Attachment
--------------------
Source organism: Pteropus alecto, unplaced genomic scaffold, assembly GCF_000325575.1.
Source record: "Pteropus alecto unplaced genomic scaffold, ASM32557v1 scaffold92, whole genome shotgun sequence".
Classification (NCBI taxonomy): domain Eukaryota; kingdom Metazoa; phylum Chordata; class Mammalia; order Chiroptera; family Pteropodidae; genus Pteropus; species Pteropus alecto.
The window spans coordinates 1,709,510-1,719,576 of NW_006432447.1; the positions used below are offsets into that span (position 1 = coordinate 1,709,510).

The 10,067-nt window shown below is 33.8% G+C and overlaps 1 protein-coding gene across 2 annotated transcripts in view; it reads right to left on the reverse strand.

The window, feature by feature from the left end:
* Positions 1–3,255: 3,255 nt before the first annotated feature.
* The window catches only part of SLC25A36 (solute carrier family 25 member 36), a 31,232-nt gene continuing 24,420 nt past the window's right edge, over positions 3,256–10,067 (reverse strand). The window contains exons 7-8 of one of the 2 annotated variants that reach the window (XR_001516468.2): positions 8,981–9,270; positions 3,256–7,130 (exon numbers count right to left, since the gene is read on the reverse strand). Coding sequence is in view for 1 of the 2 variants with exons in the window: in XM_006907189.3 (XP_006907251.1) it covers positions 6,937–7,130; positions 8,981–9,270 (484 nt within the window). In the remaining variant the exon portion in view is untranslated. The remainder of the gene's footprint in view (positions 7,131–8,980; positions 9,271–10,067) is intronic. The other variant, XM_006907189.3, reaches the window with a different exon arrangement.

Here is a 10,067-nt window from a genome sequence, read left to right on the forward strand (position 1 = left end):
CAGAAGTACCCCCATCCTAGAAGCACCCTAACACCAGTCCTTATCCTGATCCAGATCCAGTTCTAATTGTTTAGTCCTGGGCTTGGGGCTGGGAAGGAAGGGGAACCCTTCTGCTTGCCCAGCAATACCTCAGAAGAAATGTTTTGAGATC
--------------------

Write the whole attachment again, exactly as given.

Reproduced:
Source organism: Pteropus alecto, unplaced genomic scaffold, assembly GCF_000325575.1.
Source record: "Pteropus alecto unplaced genomic scaffold, ASM32557v1 scaffold92, whole genome shotgun sequence".
Classification (NCBI taxonomy): domain Eukaryota; kingdom Metazoa; phylum Chordata; class Mammalia; order Chiroptera; family Pteropodidae; genus Pteropus; species Pteropus alecto.
The window spans coordinates 1,709,510-1,719,576 of NW_006432447.1; the positions used below are offsets into that span (position 1 = coordinate 1,709,510).

The 10,067-nt window shown below is 33.8% G+C and overlaps 1 protein-coding gene across 2 annotated transcripts in view; it reads right to left on the reverse strand.

The window, feature by feature from the left end:
* Positions 1–3,255: 3,255 nt before the first annotated feature.
* The window catches only part of SLC25A36 (solute carrier family 25 member 36), a 31,232-nt gene continuing 24,420 nt past the window's right edge, over positions 3,256–10,067 (reverse strand). The window contains exons 7-8 of one of the 2 annotated variants that reach the window (XR_001516468.2): positions 8,981–9,270; positions 3,256–7,130 (exon numbers count right to left, since the gene is read on the reverse strand). Coding sequence is in view for 1 of the 2 variants with exons in the window: in XM_006907189.3 (XP_006907251.1) it covers positions 6,937–7,130; positions 8,981–9,270 (484 nt within the window). In the remaining variant the exon portion in view is untranslated. The remainder of the gene's footprint in view (positions 7,131–8,980; positions 9,271–10,067) is intronic. The other variant, XM_006907189.3, reaches the window with a different exon arrangement.

Here is a 10,067-nt window from a genome sequence, read left to right on the forward strand (position 1 = left end):
CAGAAGTACCCCCATCCTAGAAGCACCCTAACACCAGTCCTTATCCTGATCCAGATCCAGTTCTAATTGTTTAGTCCTGGGCTTGGGGCTGGGAAGGAAGGGGAACCCTTCTGCTTGCCCAGCAATACCTCAGAAGAAATGTTTTGAGATC